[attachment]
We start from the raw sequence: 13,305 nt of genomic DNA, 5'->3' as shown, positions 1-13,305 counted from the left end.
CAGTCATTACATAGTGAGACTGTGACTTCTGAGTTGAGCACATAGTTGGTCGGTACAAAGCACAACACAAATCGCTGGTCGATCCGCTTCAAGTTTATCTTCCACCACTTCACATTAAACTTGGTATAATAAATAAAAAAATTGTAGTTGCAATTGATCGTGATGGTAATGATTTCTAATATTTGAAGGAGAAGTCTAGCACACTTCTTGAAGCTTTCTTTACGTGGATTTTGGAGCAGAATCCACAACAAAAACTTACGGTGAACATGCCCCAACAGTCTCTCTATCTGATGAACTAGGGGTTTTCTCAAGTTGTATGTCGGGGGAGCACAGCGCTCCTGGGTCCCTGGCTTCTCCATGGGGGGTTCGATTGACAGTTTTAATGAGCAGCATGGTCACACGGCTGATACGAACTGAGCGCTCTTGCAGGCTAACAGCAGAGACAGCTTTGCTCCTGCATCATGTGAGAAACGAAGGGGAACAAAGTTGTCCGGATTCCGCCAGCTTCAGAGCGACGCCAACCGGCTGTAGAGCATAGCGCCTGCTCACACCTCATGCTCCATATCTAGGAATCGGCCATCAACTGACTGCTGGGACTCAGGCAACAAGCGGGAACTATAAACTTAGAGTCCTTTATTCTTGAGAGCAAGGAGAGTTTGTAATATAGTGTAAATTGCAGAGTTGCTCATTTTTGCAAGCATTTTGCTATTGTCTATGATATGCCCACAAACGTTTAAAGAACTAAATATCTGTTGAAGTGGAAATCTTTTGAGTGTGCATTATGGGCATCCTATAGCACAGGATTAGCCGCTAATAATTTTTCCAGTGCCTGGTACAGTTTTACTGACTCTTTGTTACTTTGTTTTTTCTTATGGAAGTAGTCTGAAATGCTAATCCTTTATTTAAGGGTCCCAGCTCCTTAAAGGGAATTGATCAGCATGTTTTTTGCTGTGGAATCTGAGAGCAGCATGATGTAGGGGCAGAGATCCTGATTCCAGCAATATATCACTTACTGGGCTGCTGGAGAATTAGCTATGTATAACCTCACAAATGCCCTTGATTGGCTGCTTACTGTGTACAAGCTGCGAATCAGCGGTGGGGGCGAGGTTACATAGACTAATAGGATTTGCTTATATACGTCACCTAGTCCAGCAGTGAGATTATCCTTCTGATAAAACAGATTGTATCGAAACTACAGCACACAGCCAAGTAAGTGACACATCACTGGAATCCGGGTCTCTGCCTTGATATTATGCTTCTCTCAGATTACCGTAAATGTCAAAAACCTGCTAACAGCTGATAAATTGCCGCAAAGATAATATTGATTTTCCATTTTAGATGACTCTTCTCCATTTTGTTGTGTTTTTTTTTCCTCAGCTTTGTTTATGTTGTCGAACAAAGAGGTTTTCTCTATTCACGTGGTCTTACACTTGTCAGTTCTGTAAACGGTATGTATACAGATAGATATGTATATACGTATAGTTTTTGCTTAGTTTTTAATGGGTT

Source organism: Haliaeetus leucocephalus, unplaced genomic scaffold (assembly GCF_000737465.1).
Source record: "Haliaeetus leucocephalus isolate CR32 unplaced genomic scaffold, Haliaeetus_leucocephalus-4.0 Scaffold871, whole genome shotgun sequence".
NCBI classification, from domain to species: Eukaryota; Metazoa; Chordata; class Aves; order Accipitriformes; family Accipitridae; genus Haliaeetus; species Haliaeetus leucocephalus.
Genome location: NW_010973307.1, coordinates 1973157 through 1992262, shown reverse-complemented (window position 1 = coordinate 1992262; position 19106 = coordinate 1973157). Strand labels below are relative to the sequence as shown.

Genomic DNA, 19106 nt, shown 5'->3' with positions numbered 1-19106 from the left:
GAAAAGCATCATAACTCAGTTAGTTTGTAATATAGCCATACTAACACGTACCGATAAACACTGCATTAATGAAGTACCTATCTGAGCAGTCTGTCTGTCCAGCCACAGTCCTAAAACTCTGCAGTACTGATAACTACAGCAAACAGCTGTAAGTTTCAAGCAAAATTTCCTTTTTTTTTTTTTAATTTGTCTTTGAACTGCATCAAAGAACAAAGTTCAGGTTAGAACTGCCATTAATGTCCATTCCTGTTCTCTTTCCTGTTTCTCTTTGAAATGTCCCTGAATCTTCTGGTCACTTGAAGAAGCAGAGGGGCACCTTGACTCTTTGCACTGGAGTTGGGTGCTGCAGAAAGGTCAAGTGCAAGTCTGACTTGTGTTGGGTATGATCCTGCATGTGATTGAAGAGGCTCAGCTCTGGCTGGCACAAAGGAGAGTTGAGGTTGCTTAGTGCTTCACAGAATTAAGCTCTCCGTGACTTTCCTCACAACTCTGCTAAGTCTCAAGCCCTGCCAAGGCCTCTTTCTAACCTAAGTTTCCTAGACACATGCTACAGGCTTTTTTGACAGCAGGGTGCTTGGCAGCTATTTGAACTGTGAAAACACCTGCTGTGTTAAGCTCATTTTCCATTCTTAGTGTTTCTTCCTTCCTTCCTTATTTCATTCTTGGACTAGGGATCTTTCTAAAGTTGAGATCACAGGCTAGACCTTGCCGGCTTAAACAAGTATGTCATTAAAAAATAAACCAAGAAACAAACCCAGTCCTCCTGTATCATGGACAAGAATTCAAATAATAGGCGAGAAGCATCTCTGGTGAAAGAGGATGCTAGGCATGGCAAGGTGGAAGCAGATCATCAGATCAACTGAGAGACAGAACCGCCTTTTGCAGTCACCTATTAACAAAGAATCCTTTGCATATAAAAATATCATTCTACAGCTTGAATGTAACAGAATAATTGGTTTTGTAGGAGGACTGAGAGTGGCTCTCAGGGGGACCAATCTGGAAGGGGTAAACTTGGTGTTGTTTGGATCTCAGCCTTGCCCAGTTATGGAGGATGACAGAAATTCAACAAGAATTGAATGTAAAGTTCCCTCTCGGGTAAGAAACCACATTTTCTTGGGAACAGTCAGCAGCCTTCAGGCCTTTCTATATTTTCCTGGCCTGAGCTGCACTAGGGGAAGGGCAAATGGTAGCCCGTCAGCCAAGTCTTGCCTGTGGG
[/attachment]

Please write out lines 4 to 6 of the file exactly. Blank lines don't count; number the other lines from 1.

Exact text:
Source record: "Haliaeetus leucocephalus isolate CR32 unplaced genomic scaffold, Haliaeetus_leucocephalus-4.0 Scaffold871, whole genome shotgun sequence".
NCBI classification, from domain to species: Eukaryota; Metazoa; Chordata; class Aves; order Accipitriformes; family Accipitridae; genus Haliaeetus; species Haliaeetus leucocephalus.
Genome location: NW_010973307.1, coordinates 1973157 through 1992262, shown reverse-complemented (window position 1 = coordinate 1992262; position 19106 = coordinate 1973157). Strand labels below are relative to the sequence as shown.